January 05, 2021
Much has been said and written about the perks of starting up. Yet, wise men would say it’s equally important to stay alert about the consequences if you don’t start up right. Here are eight common mistakes many first-time startup founders commit, avoiding which will surely help taste the much talked about sweet fruits of entrepreneurship.
Think the idea is so good, everyone will want to steal it
It’s understandable for startup founders to prize and protect their ideas against presumed poaching. Cut to reality, an idea is as good as baking an exquisite pie in imagination without knowing the key ingredients and techniques to bake it or whether the people would like the taste of it. The ideator will have to go through stages of validating the idea with mentors, industry experts, and most importantly, the early adopters and prospective users who will buy the finished product. It would be foolish to keep a business idea under wraps until launching it officially for customers. Imagine the money and efforts going waste on realizing that your breakthrough product/service isn’t something the people are willing to pay for! In order for an idea to develop into a thing of value, one must speak with the relevant people who will listen and offer viable feedbacks.
Try to raise funds from investors for an idea or prototype
This is a classic faux pas committed by many first-time startups. Install this mantra in your mind that no one is going to literally buy into your idea and give you money to develop a product unless they are your dearest friends, family, or for that matter, fools. Do not waste time convincing investors until you at least have a minimum viable product ready and tried by the users. Rather look for various grant schemes, loans, or cajole the 3Fs mentioned above.
Lack of research on the existing competitors
Most often, first-time startup founders are so passionately upbeat about their offerings that they dangerously discount the relevance of the existing competitors offering similar products/services.
Resting unwavering faith in the potential of an idea without researching on prospective customers’ current hacks for meeting their needs is a blunder one has to do away with.
Rule the roost by keeping your competitors closer. Get under their skin. Know their loopholes, vulnerabilities, and weaknesses to fortify your own offerings that would be unputdownable by the customers of your rival party.
Whimsical selection of a Co-Founder
How often do you see promising startup founders roping in co-founders just because they are friends or had a sanguine game-changing discussion over a good booze in a hostel room? You may call this a death trap for a germinating startup.
To look for a co-founder is like looking for a partner for life. While passion would be the star binding ingredient, it’s equally important to apply rationale in the selection. List down the qualities you’d need in a co-founder that would fill up your gaps. If you bring in robust technology know-how for building the product, find a co-founder who is excellent at taking the product to the market.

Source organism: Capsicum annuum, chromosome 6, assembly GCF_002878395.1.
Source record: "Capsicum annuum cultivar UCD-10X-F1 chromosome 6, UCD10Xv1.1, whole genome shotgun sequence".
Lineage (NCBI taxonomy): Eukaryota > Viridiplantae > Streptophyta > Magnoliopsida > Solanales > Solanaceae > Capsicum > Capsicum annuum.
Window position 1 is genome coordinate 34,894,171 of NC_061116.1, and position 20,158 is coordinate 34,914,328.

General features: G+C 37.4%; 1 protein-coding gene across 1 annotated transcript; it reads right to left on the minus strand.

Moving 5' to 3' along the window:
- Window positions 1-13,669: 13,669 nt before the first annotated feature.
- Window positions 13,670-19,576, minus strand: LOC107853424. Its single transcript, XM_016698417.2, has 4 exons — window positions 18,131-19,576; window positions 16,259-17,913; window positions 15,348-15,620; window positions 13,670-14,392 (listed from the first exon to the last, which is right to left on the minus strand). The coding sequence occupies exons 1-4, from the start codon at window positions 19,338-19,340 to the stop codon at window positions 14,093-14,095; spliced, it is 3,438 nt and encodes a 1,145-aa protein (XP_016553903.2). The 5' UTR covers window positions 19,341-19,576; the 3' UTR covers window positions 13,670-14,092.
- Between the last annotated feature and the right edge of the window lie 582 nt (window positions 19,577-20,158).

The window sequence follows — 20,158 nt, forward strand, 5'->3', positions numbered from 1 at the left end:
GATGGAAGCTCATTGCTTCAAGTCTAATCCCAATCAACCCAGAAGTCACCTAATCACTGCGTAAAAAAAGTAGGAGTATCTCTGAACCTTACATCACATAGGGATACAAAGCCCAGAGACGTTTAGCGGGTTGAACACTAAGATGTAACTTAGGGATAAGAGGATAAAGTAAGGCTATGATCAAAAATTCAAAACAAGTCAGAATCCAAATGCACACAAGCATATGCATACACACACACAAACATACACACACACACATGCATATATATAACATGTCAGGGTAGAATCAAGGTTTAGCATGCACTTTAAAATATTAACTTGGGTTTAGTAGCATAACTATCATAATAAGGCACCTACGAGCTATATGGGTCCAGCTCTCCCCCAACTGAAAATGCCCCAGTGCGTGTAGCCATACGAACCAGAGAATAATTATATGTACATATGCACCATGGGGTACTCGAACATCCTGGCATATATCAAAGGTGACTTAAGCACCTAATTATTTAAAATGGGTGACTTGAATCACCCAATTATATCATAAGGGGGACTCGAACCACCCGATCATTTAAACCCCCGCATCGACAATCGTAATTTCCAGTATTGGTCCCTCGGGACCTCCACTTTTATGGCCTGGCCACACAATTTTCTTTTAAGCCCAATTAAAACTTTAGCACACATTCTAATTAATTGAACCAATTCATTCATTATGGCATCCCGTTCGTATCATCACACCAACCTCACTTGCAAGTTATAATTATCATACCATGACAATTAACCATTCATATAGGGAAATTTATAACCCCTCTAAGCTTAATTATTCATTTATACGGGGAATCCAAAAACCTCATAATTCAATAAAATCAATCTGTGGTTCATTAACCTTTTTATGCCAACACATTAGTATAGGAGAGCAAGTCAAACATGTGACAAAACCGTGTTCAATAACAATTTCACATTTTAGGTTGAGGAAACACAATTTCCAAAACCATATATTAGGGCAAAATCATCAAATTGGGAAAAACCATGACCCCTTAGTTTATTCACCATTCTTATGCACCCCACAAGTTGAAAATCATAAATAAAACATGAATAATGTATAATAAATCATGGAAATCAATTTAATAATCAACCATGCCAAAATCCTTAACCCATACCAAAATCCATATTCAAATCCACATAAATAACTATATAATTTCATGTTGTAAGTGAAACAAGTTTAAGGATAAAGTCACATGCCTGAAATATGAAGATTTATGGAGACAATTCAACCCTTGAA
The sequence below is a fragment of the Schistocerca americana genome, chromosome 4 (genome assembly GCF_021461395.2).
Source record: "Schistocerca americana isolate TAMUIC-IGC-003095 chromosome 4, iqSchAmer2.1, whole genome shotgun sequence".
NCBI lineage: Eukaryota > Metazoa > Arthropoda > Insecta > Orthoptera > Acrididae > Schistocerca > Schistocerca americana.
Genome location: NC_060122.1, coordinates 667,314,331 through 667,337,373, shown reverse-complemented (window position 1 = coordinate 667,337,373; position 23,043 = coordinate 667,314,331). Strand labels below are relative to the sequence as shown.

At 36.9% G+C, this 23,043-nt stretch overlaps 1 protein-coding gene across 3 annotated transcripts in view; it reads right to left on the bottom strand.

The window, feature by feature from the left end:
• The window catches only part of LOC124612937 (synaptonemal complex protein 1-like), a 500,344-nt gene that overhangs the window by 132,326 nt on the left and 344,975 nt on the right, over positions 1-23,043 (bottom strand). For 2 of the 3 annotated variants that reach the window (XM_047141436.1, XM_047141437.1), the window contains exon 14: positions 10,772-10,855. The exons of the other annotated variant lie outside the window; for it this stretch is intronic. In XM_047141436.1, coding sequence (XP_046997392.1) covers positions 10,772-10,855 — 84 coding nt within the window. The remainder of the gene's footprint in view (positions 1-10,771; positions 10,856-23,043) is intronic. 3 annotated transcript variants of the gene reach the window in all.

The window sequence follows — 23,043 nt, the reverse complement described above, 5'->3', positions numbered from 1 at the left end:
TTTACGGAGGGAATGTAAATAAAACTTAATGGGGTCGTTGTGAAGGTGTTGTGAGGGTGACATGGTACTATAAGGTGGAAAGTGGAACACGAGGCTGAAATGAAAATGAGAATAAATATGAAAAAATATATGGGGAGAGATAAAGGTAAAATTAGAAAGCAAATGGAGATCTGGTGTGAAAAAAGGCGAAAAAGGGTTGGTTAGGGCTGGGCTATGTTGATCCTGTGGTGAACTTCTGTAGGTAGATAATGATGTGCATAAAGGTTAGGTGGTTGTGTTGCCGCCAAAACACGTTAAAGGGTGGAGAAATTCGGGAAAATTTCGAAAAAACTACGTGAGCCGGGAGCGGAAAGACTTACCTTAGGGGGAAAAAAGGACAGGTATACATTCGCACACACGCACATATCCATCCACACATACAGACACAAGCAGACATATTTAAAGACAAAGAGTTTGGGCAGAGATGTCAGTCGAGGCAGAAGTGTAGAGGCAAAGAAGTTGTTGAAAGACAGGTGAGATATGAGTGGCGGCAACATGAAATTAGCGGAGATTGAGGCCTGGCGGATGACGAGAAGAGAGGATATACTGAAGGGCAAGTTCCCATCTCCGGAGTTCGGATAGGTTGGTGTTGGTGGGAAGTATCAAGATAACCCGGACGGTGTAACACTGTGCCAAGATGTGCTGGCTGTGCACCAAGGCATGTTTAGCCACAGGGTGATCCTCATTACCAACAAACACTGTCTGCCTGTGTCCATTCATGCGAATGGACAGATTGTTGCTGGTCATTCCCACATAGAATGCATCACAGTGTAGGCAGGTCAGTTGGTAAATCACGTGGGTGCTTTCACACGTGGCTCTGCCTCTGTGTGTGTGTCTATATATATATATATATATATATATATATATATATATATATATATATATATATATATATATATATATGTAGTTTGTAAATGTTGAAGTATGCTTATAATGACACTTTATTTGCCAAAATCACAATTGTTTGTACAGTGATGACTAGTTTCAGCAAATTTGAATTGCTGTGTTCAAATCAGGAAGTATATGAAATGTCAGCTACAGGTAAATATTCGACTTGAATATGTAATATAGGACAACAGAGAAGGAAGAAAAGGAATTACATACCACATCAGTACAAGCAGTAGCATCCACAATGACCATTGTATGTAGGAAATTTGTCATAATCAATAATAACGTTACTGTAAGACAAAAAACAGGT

The second flip side of getting a friend whimsically on the co-founder wagon is the possible ugliness spilling over a fallout. Two friends start a company with equal shares. One makes a lion’s share of the investment. The other walks out, pulled by better prospects. The result? An ugly litigation and a possible shutdown of the startup. Sounds scary? Think before you leap.
Poorly defined market
Imagine putting in all your time, money, and efforts to build a dream product only to know you have no market for it! While there are startups who deliver ambitious pitches, relating a sizable target market, they fail to articulate their positioning in that market. The fact is that they haven’t done their homework well. They haven’t considered gauging the demographics, geographics, and psychographics of their target buyers. The result is an anarchic attempt at offering all things to all people in the market, ending up in vain.
Vague & unscalable value proposition
Too many first-time founders work on ideas that are nothing, but trite. When asked to explain the value they bring to the table, they would often end up with lame propositions like better affordability, etc., without any significant or compelling advantages to show. No surprises that most of them get washed away sooner than imagined.
If you look to make your product investor-ready, make sure your product/service is ten times better than the existing solutions. Know that the investors will not be interested in a product that lacks the ability to scale and scale quickly.
The temptation to go big immediately
Founders of big ideas want to go big immediately. What they forget is the underlying warning: “The bigger a start, the greater the stakes at risk.” Many startups with promising ideas have failed because they tried to do too much too early. So, instead of trying to build a high-end first version of your product, it would be wiser to start small but dream big. Break your ambitious project into small, doable stages. Jam your feet into the market first and then work to expand.
Lone wolf psychology
This stems from a widespread myth that entrepreneurs don’t flock in a herd, but soar above the rest. On the contrary, studies have shown that entrepreneurs who join entrepreneurial communities and peer groups are more likely to impress investors and attract employees and advisers. Like it or not, an entrepreneur is a part of the ecosystem, and to thrive in it one must connect with every element of that ecosystem.